Working Capital is basically an indicator of the short-term financial position of an organization and also a measure of its overall efficiency. Working Capital is obtained by subtracting the current liabilities from the current assets. This ratio indicates whether the company possesses ample assets to cover debt in the short-term.
Working Capital indicates the liquidity levels of companies for managing day to day expenses and covers inventory, cash, accounts payable, accounts receivable and portion of debt that is due. Working capital is derived from several company operations such as debt and inventory management, supplier payments and collection of revenues.
Sources of Working Capital
The sources for working capital can either be long term or short term or even spontaneous. In case of spontaneous working capital, it is majorly derived from trade credit including notes payable and bills payable while short term working capital sources include dividend or tax provisions, cash credit, public deposits, trade deposits, short-term loans, bills discounting, inter-corporate loans and also commercial paper.
For the long-term, working capital sources include long-term loans, provision for depreciation, retained profits, debentures and share capital. These are major working capital sources for organizations based on their requirements.
Types of Working Capital
There are several types of working capital based on the operating cycle or balance sheet view. The balance sheet view classifies working capital into net (current liabilities subtracted from current assets in balance sheet) and gross working capital (current assets in the company balance sheet).
On the other hand, operating cycle view classifies working capital into temporary (difference between net working capital & permanent working capital) and permanent (fixed assets) working capital. Temporary working capital can be further broken down into reserve and regular working capital as well. These are the types of working capital depending on the view that is chosen.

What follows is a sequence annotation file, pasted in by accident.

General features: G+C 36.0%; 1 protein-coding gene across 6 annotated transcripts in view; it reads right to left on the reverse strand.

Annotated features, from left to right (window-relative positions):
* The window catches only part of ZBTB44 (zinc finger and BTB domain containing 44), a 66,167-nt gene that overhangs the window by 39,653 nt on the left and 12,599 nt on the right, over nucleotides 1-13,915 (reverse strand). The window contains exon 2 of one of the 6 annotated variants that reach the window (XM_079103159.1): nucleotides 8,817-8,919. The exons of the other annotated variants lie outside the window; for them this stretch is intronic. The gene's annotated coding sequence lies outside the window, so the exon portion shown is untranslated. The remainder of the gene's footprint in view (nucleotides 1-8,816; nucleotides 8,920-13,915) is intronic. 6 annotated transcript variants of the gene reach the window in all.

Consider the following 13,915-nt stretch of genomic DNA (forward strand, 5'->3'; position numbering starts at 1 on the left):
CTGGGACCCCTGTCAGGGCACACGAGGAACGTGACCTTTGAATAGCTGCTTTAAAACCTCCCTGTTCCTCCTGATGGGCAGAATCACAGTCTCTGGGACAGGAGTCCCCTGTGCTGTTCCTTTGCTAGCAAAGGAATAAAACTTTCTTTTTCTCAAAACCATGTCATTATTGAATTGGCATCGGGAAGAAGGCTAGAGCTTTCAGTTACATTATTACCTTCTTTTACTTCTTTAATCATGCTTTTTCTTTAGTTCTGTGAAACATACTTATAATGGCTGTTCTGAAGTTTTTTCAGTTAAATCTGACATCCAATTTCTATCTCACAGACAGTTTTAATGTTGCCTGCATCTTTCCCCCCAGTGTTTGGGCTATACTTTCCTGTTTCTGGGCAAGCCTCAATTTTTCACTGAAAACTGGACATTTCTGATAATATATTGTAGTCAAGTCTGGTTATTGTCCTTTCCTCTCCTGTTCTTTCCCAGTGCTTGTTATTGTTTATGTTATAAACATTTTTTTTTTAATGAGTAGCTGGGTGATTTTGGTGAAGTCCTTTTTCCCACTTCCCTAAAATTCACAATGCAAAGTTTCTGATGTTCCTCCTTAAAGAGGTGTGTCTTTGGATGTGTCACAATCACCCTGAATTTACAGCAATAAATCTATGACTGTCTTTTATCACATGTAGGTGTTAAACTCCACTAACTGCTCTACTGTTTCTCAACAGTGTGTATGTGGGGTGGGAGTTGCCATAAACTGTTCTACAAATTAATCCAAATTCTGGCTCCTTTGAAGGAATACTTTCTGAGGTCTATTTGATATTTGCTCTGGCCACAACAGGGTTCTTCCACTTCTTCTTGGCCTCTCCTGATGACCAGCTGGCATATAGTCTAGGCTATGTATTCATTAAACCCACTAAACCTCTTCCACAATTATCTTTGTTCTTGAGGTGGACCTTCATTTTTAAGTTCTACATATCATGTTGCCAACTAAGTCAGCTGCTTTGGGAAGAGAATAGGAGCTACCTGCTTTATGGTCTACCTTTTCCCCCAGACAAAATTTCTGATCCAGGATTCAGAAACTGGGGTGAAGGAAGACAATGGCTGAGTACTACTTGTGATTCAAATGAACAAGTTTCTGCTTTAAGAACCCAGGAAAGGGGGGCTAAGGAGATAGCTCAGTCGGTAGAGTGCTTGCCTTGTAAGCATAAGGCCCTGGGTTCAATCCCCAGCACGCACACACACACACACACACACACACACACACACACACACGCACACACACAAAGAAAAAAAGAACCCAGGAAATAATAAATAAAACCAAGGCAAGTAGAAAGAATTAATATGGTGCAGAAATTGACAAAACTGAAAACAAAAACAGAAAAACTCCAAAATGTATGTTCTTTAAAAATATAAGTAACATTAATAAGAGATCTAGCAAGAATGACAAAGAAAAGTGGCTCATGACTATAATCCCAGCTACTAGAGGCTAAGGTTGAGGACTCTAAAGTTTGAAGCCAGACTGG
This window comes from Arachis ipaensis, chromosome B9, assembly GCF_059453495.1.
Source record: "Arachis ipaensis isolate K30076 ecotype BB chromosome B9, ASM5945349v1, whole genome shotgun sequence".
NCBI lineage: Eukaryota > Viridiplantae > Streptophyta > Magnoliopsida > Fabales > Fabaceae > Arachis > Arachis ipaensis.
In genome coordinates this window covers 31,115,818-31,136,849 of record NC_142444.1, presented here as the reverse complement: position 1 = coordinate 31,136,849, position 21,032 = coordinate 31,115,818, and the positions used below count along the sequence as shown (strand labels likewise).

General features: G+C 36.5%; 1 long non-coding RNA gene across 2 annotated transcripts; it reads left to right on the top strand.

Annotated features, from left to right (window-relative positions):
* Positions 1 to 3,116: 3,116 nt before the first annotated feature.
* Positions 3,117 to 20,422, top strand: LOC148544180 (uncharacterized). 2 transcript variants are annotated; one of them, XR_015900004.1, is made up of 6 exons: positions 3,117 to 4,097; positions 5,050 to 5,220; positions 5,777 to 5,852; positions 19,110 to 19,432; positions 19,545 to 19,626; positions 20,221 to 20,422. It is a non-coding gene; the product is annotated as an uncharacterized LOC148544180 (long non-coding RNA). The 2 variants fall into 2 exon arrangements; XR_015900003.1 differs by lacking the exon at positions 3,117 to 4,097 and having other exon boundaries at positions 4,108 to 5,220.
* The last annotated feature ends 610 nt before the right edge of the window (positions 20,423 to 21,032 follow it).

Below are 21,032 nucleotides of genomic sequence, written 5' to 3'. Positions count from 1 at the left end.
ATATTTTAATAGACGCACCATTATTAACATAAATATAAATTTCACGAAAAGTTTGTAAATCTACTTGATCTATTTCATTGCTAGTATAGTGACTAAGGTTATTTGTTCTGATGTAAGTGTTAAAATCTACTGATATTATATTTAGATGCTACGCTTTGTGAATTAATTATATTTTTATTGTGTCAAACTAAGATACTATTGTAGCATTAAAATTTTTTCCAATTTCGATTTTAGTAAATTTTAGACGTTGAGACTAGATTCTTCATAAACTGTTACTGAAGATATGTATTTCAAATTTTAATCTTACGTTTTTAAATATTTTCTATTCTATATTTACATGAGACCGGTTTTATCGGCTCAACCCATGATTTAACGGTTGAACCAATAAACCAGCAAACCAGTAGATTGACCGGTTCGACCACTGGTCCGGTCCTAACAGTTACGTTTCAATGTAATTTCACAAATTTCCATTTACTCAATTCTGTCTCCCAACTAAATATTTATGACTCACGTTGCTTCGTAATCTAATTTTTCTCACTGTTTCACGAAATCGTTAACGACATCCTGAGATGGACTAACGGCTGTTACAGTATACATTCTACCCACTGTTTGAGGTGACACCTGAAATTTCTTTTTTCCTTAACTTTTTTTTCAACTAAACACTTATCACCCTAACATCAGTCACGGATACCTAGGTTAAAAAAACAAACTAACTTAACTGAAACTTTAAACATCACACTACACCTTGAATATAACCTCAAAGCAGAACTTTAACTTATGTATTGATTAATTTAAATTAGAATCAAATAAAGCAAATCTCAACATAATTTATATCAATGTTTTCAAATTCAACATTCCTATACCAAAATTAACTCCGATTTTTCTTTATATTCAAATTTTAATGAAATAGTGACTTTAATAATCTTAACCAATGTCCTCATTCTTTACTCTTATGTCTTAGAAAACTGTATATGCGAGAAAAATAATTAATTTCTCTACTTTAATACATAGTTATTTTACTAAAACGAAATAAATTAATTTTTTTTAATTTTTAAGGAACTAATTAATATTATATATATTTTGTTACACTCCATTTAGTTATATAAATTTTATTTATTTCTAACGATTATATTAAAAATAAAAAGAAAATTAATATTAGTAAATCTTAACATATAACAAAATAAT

Working Capital Cycle
The Working Capital Cycle or WCC means the time period that is taken to convert net current liabilities and assets into cash by any organization. This is an indicator of organizational efficiency in terms of effectively managing liquidity position in the short-term and the cycle, which is calculated in days, is basically the time period between the generation of revenue through cash by selling products and the buying of materials for producing these products.
The shorter this working capital cycle, the swifter will the company be able to free up its cash, which is entangled in working capital. In case the cycle is long, the capital usually gets stuck up without earning returns in the operational cycle. Businesses always strive to lower this working capital cycle with a view towards enhancing liquidity in the short-term.
Working Capital Formula
The formula for Working Capital is the following:
Working Capital = Current Assets - Current Liabilities
The working capital ratio is the indicator of whether ample short-term assets are possessed by an organization for taking care of short-term debt. A ratio lower than 1 is an indicator of negative working capital while positive/sufficient working capital is usually indicated by a ratio between 1.2 and 2.0. Anything exceeding 2 usually indicates that excess assets are not being invested by the company.
The organization may be in trouble if the current assets do not exceed the liabilities at present. Working capital also provides a picture of the efficiency of the organization. Money that is locked in the market, inventory or in the hands of customers who have not paid up yet, will not be considered viable when it comes to settling obligations.
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